Network Services framework goes live

Written by Colin Marrs on 16 July 2015 in News
News

The government’s Network Services framework, potentially worth up to £2bn, has gone live, with 61 suppliers selected.

The framework will replace the previous PSN Services and PSN Connectivity frameworks and provide local authorities with a route to procuring voice and internet networks.

Although the full list of participants has yet to be made public, it is understood that it will be made up of 30% small and medium enterprises (SMEs).

Innopsis, the industry association for companies providing public network services, welcomed today’s launch.

Ian Fishwick, commercial director at Innopsis said: “Early on in the process, it was clear CCS was committed to ensuring a greater degree of SME participation in the framework and the team has worked closely with Innopsis to structure the framework as such.

“One of the key breakthroughs was the innovative agreement to structure the procurement ‘lots’ into core and supplementary products.

“The objective was to try to define the ‘core’ products as the ones where the vast bulk of the revenue would be spent. So, as long as you could supply the ‘core’ products then you would be allowed to bid. All ‘supplementary’ products became optional.”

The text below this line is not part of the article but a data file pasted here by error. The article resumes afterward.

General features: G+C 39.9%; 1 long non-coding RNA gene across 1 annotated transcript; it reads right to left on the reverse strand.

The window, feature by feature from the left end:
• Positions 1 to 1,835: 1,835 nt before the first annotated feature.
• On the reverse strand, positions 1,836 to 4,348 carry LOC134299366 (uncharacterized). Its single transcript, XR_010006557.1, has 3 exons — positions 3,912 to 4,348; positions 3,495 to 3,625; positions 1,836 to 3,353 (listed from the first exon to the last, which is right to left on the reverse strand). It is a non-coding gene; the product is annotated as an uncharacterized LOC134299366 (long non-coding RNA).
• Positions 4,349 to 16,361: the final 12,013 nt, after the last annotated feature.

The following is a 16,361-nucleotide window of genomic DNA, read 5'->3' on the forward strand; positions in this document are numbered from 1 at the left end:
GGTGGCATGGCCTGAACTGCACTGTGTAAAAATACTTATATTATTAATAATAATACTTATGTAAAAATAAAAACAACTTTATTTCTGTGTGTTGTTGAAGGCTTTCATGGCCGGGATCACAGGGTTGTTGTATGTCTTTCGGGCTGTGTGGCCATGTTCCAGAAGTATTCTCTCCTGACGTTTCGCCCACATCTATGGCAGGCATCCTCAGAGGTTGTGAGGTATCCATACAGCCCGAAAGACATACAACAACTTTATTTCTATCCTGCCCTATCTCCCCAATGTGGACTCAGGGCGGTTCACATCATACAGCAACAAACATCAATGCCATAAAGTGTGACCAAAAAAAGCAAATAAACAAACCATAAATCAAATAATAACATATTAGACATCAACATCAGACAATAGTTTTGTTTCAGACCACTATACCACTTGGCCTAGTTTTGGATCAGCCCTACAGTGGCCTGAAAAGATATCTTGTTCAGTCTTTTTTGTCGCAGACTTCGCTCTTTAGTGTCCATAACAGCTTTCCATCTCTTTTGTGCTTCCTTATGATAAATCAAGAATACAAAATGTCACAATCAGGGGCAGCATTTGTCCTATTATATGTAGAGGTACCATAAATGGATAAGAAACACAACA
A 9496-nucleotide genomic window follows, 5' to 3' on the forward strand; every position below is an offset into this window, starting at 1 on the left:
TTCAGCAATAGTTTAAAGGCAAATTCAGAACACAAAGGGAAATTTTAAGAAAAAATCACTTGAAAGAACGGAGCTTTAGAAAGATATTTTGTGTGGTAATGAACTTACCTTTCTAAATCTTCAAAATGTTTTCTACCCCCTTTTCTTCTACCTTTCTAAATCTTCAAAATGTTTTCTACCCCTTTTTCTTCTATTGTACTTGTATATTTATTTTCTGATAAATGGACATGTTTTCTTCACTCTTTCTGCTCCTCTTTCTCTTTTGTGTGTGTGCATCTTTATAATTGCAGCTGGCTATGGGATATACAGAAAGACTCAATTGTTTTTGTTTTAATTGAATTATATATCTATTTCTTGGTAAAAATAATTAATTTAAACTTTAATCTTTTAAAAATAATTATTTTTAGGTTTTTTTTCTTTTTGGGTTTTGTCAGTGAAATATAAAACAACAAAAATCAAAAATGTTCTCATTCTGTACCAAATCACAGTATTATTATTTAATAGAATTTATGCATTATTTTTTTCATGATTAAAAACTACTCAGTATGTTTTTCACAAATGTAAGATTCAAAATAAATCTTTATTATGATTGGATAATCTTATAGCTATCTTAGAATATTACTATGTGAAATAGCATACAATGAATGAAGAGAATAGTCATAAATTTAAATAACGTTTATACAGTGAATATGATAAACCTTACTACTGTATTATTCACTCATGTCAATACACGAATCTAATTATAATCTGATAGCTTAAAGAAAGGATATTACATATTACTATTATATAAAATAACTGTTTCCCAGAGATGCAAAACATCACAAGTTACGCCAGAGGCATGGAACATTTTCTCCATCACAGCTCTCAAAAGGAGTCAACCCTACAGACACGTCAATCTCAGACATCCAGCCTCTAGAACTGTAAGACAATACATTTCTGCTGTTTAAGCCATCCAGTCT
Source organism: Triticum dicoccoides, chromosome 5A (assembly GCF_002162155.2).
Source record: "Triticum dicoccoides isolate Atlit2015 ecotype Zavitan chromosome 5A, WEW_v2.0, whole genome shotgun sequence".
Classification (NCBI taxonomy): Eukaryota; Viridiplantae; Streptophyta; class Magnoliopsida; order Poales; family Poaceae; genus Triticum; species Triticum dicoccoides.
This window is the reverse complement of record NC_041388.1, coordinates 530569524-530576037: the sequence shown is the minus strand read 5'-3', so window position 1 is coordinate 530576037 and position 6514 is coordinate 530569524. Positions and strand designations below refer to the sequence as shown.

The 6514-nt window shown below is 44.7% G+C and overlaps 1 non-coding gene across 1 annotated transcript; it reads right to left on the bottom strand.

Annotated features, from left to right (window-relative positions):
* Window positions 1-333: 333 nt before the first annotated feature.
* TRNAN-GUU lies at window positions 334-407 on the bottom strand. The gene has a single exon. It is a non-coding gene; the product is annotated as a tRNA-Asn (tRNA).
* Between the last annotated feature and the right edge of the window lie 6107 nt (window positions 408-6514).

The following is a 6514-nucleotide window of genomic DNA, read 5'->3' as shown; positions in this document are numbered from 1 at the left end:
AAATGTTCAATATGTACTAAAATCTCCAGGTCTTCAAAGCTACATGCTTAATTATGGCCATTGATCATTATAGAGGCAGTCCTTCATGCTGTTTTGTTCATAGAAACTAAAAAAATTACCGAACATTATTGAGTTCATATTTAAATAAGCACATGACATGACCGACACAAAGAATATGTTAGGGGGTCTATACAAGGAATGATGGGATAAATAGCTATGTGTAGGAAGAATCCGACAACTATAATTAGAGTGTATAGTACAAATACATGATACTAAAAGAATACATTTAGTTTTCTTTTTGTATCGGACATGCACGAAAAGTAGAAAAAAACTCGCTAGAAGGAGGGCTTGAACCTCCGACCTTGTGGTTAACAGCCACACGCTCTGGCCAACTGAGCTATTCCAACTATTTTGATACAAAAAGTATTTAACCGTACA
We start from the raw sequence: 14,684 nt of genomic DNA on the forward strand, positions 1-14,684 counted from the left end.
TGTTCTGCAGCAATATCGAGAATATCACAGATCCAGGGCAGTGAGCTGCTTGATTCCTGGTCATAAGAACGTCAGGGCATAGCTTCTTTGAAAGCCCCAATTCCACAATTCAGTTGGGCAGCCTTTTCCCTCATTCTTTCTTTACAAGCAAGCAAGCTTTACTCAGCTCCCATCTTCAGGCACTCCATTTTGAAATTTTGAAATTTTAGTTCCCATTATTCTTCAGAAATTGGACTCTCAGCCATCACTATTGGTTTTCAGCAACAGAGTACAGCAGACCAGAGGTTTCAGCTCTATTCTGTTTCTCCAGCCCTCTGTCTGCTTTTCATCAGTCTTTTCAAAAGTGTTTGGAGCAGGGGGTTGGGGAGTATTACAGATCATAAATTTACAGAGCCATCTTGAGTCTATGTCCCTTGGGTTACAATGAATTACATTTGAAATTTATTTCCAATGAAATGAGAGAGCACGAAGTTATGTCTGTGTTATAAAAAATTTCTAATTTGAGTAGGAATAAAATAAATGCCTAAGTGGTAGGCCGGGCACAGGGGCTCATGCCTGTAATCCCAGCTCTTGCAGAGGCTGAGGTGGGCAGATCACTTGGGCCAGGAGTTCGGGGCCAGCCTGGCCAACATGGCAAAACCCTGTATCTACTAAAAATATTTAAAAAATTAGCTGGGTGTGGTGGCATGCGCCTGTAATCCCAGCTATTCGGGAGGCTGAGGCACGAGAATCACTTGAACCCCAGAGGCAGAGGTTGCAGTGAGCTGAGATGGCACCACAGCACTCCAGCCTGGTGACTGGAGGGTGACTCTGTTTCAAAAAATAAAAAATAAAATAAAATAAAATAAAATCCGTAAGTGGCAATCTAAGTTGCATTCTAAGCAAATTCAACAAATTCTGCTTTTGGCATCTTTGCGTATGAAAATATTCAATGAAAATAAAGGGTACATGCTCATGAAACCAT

He said that, previously, the most common reason for SMEs not bidding was the requirement that they should be able to supply all products needed, no matter how little revenue would be spent on them.

“The longer the list of products; the more likely that an SME couldn’t supply at least one of them,” Fishwick said. 

There are ten lots within the framework: data access; local connectivity; traditional telephony; inbound telephony; IP telephony; mobile voice and data services; paging services; video conferencing; audio conferencing; and integrated communications.

When it published the tender for the framework, the Crown Commercial Service (CCS) estimated the value of purchases which might be made at between £100m and £2bn.

Innopsis said it will be conducting a more detailed survey on the procurement amongst its’ members – which suffered multiple delays - in order that it can provide CCS with structured feedback on lessons learnt.

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